You Choose

Read: Proverbs 18:21

Words kill, words give life; they’re either poison or fruit—you choose. (The Message)

Next time, before you speak, think about Solomon’s words, and remember this: Death and life are in the power of your tongue.

So you have a choice to make: Are you going to use your words to build up those around you, or tear them down?  Will you add wind to their sail or destroy their dream?  Will you use your words to open the door to a better future for someone needing your encouragement and affirmation, or use them to slam the door that keeps them in a prison of doubt, fear, guilt and failure.

That’s how powerful your words are—especially to the little ones who might be within earshot of your voice. Life and death—yep, they’re that powerful.  So powerful are they that Mark Twain once quipped, “I can live for two months on a good compliment.” He may have said that in jest, yet he was expressing what the Bible doesn’t joke about—that our speech either gives birth to or pulls the plug to life support.   So important is this that Scripture often reminds us of it, not only here in Proverbs 18:21, but in plenty of other places as well. Consider just a few:

“The mouth of the righteous is a tree of life.” ~Proverbs 10:11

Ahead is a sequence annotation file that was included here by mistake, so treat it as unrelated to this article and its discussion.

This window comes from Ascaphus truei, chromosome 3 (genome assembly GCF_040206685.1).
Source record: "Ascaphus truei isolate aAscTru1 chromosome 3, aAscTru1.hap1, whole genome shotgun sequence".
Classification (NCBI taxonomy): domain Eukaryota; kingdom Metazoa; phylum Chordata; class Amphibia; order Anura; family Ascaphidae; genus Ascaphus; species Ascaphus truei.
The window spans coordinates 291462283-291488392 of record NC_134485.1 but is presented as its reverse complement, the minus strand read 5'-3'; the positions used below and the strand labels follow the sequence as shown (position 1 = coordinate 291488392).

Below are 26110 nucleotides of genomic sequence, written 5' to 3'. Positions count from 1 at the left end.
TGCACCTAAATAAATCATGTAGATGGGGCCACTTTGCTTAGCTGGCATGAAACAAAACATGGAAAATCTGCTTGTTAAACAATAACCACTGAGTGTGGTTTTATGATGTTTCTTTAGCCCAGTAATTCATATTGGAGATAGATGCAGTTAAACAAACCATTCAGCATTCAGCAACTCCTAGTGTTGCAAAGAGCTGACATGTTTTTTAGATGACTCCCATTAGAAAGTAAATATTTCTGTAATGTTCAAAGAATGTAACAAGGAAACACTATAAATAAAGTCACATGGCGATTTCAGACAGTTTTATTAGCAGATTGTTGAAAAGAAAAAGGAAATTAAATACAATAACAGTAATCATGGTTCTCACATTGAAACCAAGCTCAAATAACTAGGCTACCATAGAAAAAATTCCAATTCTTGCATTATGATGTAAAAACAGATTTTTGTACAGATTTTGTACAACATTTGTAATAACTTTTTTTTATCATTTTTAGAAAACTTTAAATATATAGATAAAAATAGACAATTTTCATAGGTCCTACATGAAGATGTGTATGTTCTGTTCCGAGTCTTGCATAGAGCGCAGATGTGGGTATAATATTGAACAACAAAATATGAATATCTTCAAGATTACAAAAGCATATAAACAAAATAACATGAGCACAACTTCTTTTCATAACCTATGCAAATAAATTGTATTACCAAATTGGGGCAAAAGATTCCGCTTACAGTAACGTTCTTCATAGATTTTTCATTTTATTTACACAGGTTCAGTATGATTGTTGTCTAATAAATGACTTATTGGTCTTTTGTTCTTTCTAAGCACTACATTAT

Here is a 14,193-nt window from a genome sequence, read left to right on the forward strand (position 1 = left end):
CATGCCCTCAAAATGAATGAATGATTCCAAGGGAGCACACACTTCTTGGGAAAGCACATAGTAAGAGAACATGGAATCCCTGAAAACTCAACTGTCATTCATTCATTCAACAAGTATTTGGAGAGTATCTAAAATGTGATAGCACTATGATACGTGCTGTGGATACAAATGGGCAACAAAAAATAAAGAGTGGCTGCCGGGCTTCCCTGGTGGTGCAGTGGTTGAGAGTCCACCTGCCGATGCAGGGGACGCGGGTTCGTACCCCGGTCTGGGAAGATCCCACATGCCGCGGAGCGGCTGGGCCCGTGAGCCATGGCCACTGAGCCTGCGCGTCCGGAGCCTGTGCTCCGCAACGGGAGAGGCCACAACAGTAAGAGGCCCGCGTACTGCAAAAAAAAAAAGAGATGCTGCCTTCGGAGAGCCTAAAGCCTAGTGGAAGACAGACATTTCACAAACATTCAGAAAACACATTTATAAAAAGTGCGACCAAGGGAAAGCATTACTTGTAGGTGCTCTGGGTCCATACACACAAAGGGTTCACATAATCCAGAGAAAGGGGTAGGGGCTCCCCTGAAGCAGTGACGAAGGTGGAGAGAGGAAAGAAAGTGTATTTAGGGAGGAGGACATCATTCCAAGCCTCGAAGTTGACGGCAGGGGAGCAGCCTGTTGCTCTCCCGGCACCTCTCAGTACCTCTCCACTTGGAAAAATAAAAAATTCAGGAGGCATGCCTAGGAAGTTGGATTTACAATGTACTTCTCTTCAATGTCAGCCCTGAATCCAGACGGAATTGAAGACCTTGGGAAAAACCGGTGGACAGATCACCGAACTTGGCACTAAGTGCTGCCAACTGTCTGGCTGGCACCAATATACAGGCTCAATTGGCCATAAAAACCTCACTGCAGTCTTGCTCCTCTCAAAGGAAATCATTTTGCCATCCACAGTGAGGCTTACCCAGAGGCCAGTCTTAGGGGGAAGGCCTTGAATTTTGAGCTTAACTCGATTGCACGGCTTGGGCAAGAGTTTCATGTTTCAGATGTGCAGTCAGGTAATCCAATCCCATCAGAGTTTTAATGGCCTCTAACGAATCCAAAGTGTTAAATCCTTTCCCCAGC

“The tongue of the wise brings healing.” ~Proverbs 12:18

“An anxious heart weighs a man down, but a kind word cheers him up.” ~Proverbs 12:25

The point is, though our words can be used to tear down, they are also the conduits by which love, acceptance and worth flow, bringing life-giving nourishment to another’s soul.  Without those kinds of affirming words, spoken authentically, creatively and regularly, our kids will most likely grow up with a horrible sense of worth, our spouse will be tempted to look for encouragement in other places, the people we work with will avoid us like the plague—and yak about us behind our back—and the opportunity to change the course of another person’s day, or week, or life, or even their eternity will have been lost.

That’s why, in Ephesians 4:29, the Apostle Paul said, “Do not let any unwholesome talk come out of your mouths, but only what is helpful for building others up, according to their need, that it may benefit those who listen.”

When you choose to use your words to encourage—literally, that word means to “inspire courage”—you give a gift whose value will only be revealed in time, or perhaps in eternity.

You choose!  Either use the next sentence out of your mouth to bless or to curse.

“I consider my ability to arouse enthusiasm among men the greatest
asset I possess. The way to develop the best that is in a man
is by appreciation and encouragement.” ~Charles Schwab

Your assignment, should you choose to accept it:

Here’s a great passage to memorize, and an even better one to live out—Hebrews 10:24-25,

“And let us consider how we may spur one another on toward love and good deeds. Let us not give up meeting together, as some are in the habit of doing, but let us encourage one another—and all the more as you see the Day approaching.”

Find someone to practice “love, good deeds and encouragement” on every day this week—without them knowing about it—and watch what happens by the end of the week.

Please note: I reserve the right to delete comments that are offensive or off-topic.

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